The hexanucleotide G4C2 repeat expansion in the first intron of the C9ORF72 gene accounts for the majority of frontotemporal dementia (FTD) and amyotrophic lateral sclerosis (ALS) cases. Numerous studies have indicated the toxicity of dipeptide repeats (DPRs), which are produced via repeat-associated non-AUG (RAN) translation from the repeat expansion, and accumulate in the brain of C9FTD/ALS patients. Mouse models expressing the human C9ORF72 repeat and/ or DPRs show variable pathological, functional and behavioral characteristics of FTD and ALS. Here, we report a new Tet-on inducible mouse model that expresses 36× pure G4C2 repeats with 100-bp upstream and downstream human flanking regions. Brain-specific expression causes the formation of sporadic sense DPRs aggregates upon 6 months of dox induction, but no apparent neurodegeneration. Expression in the rest of the body evokes abundant sense DPRs in multiple organs, leading to weight loss, neuromuscular junction disruption, myopathy and a locomotor phenotype within the time frame of 4 weeks. We did not observe any RNA foci or pTDP-43 pathology. Accumulation of DPRs and the myopathy phenotype could be prevented when 36× G4C2 repeat expression was stopped after 1 week. After 2 weeks of expression, the phenotype could not be reversed, even though DPR levels were reduced. In conclusion, expression of 36× pure G4C2 repeats including 100-bp human flanking regions is sufficient for RAN translation of sense DPRs, and evokes a functional locomotor phenotype. Our inducible mouse model suggests that early diagnosis and treatment are important for C9FTD/ALS patients.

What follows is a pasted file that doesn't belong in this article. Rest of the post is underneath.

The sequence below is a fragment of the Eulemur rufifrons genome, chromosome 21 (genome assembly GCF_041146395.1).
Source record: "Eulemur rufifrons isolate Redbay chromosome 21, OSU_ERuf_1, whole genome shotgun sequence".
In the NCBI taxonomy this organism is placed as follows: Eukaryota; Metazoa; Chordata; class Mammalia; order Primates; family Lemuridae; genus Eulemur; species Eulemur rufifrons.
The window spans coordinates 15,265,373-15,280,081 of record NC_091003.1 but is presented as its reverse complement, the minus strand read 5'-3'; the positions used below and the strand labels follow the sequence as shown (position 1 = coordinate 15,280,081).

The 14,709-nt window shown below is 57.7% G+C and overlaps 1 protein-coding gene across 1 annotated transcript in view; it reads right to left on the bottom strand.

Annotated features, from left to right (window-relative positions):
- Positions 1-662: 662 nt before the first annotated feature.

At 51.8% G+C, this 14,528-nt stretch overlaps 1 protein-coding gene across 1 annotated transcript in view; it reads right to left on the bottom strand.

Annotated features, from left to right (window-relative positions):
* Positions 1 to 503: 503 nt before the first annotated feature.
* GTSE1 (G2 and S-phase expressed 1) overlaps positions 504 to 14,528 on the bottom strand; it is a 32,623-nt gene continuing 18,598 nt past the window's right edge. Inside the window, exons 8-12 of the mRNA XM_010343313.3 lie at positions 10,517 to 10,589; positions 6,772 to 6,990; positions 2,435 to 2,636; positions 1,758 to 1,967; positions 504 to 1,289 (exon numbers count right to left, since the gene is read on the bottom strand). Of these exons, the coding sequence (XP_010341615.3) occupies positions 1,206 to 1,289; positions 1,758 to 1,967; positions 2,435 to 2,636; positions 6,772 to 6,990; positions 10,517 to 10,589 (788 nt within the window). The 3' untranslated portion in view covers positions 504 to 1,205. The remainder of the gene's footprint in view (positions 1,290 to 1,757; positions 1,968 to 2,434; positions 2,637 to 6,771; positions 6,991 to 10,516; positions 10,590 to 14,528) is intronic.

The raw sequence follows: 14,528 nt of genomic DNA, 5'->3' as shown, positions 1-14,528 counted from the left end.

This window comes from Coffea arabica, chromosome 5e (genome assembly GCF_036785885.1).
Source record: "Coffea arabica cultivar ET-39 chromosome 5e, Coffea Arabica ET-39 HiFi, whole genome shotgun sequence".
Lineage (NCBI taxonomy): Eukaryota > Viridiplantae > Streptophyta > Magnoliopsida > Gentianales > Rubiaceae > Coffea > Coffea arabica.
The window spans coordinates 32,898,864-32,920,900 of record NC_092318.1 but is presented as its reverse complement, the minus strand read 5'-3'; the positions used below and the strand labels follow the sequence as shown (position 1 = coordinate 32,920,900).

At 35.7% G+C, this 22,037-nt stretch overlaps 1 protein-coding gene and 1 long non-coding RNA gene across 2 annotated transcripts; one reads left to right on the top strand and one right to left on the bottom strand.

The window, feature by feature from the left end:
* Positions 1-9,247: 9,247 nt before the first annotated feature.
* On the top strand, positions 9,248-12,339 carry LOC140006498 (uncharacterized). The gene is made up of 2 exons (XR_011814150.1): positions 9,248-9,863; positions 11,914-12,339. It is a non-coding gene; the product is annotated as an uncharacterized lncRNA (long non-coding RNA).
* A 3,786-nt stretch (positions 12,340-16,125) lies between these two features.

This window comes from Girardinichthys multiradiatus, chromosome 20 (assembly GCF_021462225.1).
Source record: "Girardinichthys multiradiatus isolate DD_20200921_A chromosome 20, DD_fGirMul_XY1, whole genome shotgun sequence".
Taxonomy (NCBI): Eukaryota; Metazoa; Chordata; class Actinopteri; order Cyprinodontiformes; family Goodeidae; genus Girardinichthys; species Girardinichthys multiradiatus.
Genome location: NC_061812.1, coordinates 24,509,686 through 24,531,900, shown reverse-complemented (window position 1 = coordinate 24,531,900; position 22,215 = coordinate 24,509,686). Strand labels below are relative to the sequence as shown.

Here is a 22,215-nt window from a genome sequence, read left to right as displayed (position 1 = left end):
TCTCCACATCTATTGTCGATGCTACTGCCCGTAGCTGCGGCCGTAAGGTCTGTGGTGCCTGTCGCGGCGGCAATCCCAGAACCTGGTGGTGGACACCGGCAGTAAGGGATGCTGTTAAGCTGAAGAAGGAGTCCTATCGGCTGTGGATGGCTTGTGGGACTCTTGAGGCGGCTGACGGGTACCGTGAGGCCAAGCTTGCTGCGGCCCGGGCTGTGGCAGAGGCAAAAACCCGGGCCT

ALS, C9ORF72, DPRs, FTD, Inducible, Mouse
dx.doi.org/10.1242/dmm.044842, hdl.handle.net/1765/135061
Disease Models & Mechanisms
Department of Clinical Genetics

Riemslagh, F.W, van der Toorn, E.C. (Esmay C.), Verhagen, R.F.M, Maas, A, Bosman, L.W.J, Hukema, R.K, & Willemsen, R. (2021). Inducible expression of human C9ORF72 36× G4C2 hexanucleotide repeats is sufficient to cause RAN translation and rapid muscular atrophy in mice. Disease Models & Mechanisms, 14(2). doi:10.1242/dmm.044842